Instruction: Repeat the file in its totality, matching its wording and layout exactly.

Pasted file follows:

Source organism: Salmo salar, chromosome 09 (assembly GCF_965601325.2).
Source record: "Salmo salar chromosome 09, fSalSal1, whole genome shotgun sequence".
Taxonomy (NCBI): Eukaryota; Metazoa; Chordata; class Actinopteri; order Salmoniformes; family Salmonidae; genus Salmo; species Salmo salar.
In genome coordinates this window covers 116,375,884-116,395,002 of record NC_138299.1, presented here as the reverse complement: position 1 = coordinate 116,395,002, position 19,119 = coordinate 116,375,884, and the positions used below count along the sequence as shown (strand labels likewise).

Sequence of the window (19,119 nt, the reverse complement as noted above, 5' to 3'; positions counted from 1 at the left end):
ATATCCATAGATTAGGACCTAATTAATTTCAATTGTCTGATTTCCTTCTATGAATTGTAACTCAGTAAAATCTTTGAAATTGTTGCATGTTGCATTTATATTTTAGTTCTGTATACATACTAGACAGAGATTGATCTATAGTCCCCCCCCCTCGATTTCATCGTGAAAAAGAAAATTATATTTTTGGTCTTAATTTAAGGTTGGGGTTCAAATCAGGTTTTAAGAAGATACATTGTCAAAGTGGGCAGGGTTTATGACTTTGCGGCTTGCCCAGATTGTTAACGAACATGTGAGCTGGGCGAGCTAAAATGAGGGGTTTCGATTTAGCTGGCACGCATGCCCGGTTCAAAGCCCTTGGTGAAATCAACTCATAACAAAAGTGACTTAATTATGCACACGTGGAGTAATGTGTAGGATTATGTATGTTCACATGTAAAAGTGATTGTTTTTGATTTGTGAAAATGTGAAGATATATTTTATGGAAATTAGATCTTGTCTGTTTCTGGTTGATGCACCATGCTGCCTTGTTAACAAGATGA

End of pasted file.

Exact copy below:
Source organism: Salmo salar, chromosome 09 (assembly GCF_965601325.2).
Source record: "Salmo salar chromosome 09, fSalSal1, whole genome shotgun sequence".
Taxonomy (NCBI): Eukaryota; Metazoa; Chordata; class Actinopteri; order Salmoniformes; family Salmonidae; genus Salmo; species Salmo salar.
In genome coordinates this window covers 116,375,884-116,395,002 of record NC_138299.1, presented here as the reverse complement: position 1 = coordinate 116,395,002, position 19,119 = coordinate 116,375,884, and the positions used below count along the sequence as shown (strand labels likewise).

Sequence of the window (19,119 nt, the reverse complement as noted above, 5' to 3'; positions counted from 1 at the left end):
ATATCCATAGATTAGGACCTAATTAATTTCAATTGTCTGATTTCCTTCTATGAATTGTAACTCAGTAAAATCTTTGAAATTGTTGCATGTTGCATTTATATTTTAGTTCTGTATACATACTAGACAGAGATTGATCTATAGTCCCCCCCCCTCGATTTCATCGTGAAAAAGAAAATTATATTTTTGGTCTTAATTTAAGGTTGGGGTTCAAATCAGGTTTTAAGAAGATACATTGTCAAAGTGGGCAGGGTTTATGACTTTGCGGCTTGCCCAGATTGTTAACGAACATGTGAGCTGGGCGAGCTAAAATGAGGGGTTTCGATTTAGCTGGCACGCATGCCCGGTTCAAAGCCCTTGGTGAAATCAACTCATAACAAAAGTGACTTAATTATGCACACGTGGAGTAATGTGTAGGATTATGTATGTTCACATGTAAAAGTGATTGTTTTTGATTTGTGAAAATGTGAAGATATATTTTATGGAAATTAGATCTTGTCTGTTTCTGGTTGATGCACCATGCTGCCTTGTTAACAAGATGA